My Airbnbs are located downtown in the high desert and cockroaches and spiders are just a part of the reality of life here. I do have my places sprayed, but guests will see bugs, living or dead, from time to time and often dock me stars on cleanliness as a result. Especially when the weather changes and there are more bugs about. I have tried to manage expectations by including a paragraph in my house manual on how bugs are a part of life and how we spray, etc, and trying to warn guests when the house has just been sprayed that they may see lots of dead bugs. Some people are obviously more squeamish about this than others. Any other tips on how to manage guest’s expectations concerning pests and avoid a low cleanliness score as much as possible?
I am not that squeamish about bugs in general, though the Palmettos in Texas that fell from the trees were a bit off putting. Spiders, mice really don’t bother me. Live cockroaches are a different story. They can travel on luggage or leave their eggs in the seams. The chances of taking home a cockroach infestation is not great, but it isn’t nothing. From my perspective, being able to have my luggage off the floor and bed, perhaps on luggage racks, would “feel” cleaner. I don’t really have any idea if it would be.
Spiders, mice and other little critters are less likely to travel home with me so though I don’t love them, they wouldn’t skeeve me out. We stayed in a place in Langudoc that suggested that we turn over our shoes and shake out the scorpions before we put on our shoes. We took that advice seriously!
Yikes! Luckily there are no scorpions here! I didn’t realize that about cockroaches; I have always lived in places where they were basically a fact of life you had to live with, so I didn’t realize you could take them home with you. Investing in some luggage racks is a good idea, although I recently found a cockroach in my kitchen cupboard so they definitely don’t stay confined to the ground! I totally understand guests being creeped and grossed out by finding several cockroaches in their supposedly clean apartment, but I’m not sure what else I can do to make it any better other than spray for pests, which I have a professional company come and do regularly.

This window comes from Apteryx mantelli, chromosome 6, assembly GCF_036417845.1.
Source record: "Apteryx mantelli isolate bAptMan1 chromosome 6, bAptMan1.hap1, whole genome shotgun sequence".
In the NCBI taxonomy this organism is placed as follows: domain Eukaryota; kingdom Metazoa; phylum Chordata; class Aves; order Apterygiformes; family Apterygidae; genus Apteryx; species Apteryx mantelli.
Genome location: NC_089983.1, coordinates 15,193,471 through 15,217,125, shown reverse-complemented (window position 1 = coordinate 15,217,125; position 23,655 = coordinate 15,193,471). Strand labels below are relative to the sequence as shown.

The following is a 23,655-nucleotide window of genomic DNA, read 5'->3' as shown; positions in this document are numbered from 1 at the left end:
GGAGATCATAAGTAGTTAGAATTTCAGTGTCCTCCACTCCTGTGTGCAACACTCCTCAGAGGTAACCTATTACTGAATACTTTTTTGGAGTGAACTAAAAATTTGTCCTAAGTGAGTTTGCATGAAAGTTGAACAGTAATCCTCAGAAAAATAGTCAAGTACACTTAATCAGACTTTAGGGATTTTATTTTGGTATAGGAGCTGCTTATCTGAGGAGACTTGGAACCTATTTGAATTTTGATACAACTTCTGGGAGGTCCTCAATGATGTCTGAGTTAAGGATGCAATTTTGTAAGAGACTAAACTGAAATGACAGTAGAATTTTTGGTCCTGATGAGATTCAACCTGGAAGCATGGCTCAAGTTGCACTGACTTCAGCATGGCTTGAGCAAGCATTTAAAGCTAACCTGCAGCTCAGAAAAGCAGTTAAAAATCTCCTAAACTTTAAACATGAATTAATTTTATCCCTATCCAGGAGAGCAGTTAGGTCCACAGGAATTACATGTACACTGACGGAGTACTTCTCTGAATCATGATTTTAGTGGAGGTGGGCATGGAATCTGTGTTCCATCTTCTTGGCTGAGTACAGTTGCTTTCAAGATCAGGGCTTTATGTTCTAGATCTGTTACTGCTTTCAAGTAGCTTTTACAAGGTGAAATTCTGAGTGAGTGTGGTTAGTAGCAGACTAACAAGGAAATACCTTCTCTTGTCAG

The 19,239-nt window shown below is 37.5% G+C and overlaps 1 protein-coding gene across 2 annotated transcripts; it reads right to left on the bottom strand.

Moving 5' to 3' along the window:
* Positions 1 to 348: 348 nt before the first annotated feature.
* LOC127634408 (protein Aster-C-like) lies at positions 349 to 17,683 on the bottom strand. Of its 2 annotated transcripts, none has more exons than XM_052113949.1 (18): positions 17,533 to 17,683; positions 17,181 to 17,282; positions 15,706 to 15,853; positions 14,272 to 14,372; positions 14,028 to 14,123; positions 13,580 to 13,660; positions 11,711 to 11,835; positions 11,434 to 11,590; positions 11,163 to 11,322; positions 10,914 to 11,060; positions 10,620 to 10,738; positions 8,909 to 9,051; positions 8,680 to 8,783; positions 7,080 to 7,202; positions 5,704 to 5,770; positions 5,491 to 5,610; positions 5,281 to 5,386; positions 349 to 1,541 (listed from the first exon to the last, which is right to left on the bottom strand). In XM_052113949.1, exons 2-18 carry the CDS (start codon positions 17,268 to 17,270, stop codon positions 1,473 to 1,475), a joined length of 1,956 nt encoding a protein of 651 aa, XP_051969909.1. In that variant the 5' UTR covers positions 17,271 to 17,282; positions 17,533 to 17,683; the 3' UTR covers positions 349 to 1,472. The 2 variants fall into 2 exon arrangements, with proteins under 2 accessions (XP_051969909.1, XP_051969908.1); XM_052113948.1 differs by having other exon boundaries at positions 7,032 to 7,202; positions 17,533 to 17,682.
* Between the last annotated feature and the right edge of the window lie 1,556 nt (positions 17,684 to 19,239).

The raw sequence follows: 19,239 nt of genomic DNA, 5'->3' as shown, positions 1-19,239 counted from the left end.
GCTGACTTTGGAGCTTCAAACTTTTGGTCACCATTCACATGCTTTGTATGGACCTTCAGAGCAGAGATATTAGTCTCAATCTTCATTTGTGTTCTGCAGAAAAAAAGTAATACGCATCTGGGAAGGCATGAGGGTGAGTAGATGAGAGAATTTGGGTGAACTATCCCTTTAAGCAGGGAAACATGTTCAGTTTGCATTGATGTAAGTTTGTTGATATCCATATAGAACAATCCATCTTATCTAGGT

They do get into kitchen cabinets. That is where they find water and food, plus they can use the wood in the back of the cabinets for their own mobility needs. Cockroaches don’t really want to hang out in luggage, unless there is moisture in there, and don’t love to climb metal. On the floor, it is just really, really easy and they may end up there on their way to something else. We used to put some white powder in the back of the cabinets. Of course, whatever that crap was is now banned. We probably poisoned ourselves! [was it boric acid?]
All you can do is reduce the possibility of transport. To be honest, this is also the problem with bed bugs. They dump the bag onto the bed if there is no rack, and if they have brought bugs with them, they are transferred to your bed. I am a great believer in luggage racks.
I believe boric acid is both safe and legal still.
I’d add some roach traps around in hidden places like the back of the cabinet under the sink. I’ve never had a guest complaint about bugs. I was cleaning the guest room recently and found a small spider in the bathroom cabinet. Luckily I saw it before a guest. I’ve also see a few little bugs that I couldn’t id after I smashed them. I did have problems with mice last summer but I’m going to try to be more proactive this year. I also occasionally have geckos in the front (where guests might see them) which I love but realize not everyone does.
What drives me nuts is that there is an extensive explanation in our house manual (okay, which few guests read) that there are always going to be some sort of critters around in South Florida and especially if guests leave the door open, which they often do when they are out on the patio.
Roaches, geckos, mosquitoes and various other creatures are going to find their way in.
We also have iguanas sunbathing on the dock. I think they are incredibly cool (apart from their inability to go into the water when they want to ‘use the bathroom’) but some guests are freaked by them.
We just can’t win…
I did this last year but my pest control people told me to take them out because apparently after awhile they just draw more roaches. So I removed them and I have pest control come spray every 3 months minimum, more often if I see any bugs around.
I think you already have the right idea to just mention it in the guidebook. My downtown rental has no bug problem, but if I was listing my Indian home (where lizards abound) or my rustic desert vacation home (which has bobcats, coyotes and javelinas… but also scorpions and potato bugs) it’d be a different story. I’d probably note something like,
“Note for managing your expectations: as you can see, our home sits in the beautiful desert/tropics. Our rustic setting results in some critters wanting to enjoy the house as much as you. This would be the case whether you’d book with us or stay at the Taj down the road (fanciest hotel)/at any house in the 15-mile radius. Rest assured, we do our absolute best to take care of unwanted guests: we are on regularly scheduled pest control maintenance, and our house is professionally cleaned after every guest to ensure top sanitary conditions. In spite of this, we have the occasional bug break-in. We give you full permission to evict any rogue intruders.”
Please don’t hate me for posting this, but we are in the middle of a bedbug epidemic here! Even the courthouse had to be done.
The protocols for managing the possibility of bedbugs is a whole chapter of “must do’s” that culminates with a super-heating of the entire place at very high temperatures.
If you ask, I will tell you!